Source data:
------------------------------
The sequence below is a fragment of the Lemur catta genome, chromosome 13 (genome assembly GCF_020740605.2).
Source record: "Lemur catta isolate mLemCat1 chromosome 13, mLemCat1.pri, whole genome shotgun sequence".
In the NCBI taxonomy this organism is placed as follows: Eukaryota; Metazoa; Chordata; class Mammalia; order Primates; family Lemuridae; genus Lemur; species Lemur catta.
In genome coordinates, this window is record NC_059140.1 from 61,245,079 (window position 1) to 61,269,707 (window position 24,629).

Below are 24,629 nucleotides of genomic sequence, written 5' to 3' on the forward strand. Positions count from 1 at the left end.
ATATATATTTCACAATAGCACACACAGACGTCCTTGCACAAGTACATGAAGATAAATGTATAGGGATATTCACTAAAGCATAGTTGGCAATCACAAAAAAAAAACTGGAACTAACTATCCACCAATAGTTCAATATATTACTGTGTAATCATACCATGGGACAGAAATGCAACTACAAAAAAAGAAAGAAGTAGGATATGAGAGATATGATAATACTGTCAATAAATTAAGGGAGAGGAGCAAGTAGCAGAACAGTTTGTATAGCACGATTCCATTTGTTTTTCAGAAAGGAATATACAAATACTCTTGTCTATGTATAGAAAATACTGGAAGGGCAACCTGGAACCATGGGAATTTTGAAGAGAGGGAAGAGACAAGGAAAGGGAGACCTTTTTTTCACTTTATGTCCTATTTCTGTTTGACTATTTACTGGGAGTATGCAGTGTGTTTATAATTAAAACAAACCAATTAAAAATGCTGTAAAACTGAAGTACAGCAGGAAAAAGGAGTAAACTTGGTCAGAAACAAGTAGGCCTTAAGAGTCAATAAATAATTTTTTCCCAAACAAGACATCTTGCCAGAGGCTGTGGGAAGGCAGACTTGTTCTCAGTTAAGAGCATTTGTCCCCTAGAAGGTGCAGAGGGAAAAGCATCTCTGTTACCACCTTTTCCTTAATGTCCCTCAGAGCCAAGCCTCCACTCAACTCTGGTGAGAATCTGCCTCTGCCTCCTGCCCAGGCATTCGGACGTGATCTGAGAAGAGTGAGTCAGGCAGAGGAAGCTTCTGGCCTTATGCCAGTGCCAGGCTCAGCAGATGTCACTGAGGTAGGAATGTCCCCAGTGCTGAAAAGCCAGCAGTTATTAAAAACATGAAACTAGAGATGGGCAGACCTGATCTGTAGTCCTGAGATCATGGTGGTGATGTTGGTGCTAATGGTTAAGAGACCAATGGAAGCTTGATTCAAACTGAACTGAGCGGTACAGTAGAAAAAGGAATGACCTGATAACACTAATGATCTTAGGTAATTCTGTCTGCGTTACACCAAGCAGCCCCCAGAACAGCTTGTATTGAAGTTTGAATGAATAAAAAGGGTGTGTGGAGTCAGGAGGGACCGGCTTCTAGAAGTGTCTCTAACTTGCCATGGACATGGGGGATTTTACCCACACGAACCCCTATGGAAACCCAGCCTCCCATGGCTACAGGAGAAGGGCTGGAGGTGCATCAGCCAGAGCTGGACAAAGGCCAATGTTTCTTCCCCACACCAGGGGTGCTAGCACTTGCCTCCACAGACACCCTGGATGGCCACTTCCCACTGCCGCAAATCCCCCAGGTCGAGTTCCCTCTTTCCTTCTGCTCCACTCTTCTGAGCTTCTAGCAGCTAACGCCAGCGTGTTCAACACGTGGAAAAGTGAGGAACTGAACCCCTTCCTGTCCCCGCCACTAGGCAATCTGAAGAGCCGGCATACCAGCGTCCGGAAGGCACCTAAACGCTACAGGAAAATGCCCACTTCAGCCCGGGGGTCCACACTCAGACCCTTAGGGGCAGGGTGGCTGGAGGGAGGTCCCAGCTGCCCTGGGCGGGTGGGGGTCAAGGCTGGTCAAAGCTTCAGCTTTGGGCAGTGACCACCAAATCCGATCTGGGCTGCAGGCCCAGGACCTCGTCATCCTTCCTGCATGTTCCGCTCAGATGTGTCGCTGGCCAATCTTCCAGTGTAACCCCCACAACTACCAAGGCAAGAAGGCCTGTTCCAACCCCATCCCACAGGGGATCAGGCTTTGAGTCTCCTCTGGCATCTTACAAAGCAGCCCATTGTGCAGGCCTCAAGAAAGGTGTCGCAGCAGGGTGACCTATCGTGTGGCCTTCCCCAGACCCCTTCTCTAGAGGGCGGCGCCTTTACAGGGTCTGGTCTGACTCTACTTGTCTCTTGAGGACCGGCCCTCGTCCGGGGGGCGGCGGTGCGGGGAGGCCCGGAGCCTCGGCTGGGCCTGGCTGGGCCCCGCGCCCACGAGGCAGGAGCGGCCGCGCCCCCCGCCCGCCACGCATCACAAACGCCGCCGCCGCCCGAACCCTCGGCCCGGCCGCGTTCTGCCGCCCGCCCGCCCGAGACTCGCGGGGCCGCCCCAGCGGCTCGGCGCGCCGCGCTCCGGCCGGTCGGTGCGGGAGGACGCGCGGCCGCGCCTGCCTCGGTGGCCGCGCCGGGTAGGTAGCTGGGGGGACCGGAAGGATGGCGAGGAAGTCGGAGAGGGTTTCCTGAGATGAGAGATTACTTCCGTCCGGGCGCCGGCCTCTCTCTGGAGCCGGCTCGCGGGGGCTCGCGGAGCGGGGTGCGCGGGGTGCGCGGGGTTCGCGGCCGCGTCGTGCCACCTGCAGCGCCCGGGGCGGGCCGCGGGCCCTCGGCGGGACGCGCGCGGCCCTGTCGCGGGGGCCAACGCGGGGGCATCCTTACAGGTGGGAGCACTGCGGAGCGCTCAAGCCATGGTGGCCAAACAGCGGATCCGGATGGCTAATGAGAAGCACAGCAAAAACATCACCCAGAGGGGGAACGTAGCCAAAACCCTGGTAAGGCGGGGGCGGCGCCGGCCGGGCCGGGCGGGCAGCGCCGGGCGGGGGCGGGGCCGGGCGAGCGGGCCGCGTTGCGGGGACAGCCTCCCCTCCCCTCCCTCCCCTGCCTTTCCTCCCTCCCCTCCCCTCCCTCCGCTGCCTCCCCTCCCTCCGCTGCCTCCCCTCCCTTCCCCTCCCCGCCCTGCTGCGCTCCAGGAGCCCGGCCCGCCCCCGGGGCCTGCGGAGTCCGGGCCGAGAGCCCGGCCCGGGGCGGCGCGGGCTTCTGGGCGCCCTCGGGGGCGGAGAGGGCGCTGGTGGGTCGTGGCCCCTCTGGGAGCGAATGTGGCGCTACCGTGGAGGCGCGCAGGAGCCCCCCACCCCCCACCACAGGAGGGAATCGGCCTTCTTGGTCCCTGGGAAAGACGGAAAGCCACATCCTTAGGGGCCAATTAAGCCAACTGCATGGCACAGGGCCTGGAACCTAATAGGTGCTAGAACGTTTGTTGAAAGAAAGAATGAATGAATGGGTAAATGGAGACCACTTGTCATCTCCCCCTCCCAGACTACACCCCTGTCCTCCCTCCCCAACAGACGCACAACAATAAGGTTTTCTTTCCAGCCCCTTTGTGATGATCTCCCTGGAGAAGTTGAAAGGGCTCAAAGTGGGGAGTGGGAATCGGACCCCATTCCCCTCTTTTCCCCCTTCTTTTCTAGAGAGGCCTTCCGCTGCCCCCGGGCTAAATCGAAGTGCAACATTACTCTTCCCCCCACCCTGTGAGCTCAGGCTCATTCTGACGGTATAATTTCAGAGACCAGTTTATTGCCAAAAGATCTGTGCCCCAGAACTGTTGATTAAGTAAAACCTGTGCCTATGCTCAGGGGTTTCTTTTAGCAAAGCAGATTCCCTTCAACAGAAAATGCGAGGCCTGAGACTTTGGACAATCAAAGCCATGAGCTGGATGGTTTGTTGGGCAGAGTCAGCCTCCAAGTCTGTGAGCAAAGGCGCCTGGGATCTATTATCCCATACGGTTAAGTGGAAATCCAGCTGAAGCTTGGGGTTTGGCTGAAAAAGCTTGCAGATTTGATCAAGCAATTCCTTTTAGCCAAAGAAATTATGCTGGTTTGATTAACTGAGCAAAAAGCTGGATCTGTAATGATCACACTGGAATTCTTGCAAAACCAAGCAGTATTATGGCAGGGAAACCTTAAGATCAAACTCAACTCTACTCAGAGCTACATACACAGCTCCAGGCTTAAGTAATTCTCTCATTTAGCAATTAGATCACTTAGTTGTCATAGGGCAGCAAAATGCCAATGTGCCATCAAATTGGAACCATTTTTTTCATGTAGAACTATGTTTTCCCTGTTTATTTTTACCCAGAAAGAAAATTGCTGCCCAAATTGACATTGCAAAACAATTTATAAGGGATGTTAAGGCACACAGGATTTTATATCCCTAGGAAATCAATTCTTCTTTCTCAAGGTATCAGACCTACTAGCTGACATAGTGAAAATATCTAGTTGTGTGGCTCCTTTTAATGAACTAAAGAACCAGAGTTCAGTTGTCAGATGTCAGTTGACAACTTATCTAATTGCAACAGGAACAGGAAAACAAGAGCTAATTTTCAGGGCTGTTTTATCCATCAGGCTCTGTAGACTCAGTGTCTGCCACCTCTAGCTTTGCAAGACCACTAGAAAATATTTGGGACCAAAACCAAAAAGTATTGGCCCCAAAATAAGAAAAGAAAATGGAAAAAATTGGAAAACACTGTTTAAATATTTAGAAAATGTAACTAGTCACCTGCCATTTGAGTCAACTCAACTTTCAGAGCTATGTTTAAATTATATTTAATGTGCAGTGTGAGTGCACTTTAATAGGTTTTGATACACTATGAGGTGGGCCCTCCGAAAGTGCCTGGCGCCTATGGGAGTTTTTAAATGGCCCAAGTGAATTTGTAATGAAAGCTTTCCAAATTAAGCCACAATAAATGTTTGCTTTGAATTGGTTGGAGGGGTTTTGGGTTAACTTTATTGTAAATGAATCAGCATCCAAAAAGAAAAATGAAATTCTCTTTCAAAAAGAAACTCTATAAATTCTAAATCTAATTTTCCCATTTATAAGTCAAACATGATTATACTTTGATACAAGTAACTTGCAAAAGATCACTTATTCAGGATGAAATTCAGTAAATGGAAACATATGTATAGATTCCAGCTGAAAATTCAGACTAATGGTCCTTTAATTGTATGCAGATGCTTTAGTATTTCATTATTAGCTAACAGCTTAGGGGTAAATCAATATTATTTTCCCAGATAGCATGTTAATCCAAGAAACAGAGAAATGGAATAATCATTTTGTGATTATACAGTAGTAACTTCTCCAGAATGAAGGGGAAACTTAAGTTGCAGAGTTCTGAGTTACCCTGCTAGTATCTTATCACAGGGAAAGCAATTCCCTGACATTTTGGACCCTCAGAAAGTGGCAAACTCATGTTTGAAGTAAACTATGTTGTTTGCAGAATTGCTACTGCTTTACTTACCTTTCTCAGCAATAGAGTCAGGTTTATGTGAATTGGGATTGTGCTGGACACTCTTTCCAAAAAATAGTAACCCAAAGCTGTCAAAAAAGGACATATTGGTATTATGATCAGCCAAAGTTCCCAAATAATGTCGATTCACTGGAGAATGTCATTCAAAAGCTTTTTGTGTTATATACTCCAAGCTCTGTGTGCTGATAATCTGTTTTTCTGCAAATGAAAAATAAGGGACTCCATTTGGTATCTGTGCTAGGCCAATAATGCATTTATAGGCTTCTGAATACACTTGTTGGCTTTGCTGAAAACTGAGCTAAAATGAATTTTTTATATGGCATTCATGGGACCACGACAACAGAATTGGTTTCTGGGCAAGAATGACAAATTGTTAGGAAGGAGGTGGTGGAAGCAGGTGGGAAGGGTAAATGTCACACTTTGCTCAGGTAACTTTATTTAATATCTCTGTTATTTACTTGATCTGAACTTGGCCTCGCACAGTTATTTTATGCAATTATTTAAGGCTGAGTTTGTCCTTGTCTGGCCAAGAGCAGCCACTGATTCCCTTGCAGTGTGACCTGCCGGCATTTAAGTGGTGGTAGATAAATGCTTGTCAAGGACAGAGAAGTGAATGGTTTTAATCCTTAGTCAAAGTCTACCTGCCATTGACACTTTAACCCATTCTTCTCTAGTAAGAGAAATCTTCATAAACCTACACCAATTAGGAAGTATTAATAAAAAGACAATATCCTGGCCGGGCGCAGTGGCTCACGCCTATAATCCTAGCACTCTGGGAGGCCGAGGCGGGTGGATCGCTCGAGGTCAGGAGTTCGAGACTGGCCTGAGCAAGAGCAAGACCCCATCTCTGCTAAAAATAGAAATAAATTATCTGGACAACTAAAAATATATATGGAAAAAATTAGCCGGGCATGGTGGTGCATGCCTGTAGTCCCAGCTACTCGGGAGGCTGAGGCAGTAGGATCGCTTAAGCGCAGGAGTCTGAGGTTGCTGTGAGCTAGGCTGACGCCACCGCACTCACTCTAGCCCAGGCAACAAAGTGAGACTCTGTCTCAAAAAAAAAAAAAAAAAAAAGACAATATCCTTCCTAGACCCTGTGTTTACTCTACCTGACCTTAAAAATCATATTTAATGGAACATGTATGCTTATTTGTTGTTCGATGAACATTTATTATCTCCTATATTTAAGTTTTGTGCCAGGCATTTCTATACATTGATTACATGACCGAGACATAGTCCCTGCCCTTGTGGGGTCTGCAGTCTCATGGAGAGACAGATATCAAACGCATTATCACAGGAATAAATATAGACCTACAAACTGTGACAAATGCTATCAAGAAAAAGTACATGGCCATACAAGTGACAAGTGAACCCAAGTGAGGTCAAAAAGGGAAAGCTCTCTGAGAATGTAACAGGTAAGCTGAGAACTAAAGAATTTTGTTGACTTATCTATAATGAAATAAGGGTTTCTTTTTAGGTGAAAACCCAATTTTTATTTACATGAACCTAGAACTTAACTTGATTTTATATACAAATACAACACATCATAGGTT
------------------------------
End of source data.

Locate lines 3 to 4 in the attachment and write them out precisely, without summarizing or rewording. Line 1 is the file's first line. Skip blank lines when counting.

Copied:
In the NCBI taxonomy this organism is placed as follows: Eukaryota; Metazoa; Chordata; class Mammalia; order Primates; family Lemuridae; genus Lemur; species Lemur catta.
In genome coordinates, this window is record NC_059140.1 from 61,245,079 (window position 1) to 61,269,707 (window position 24,629).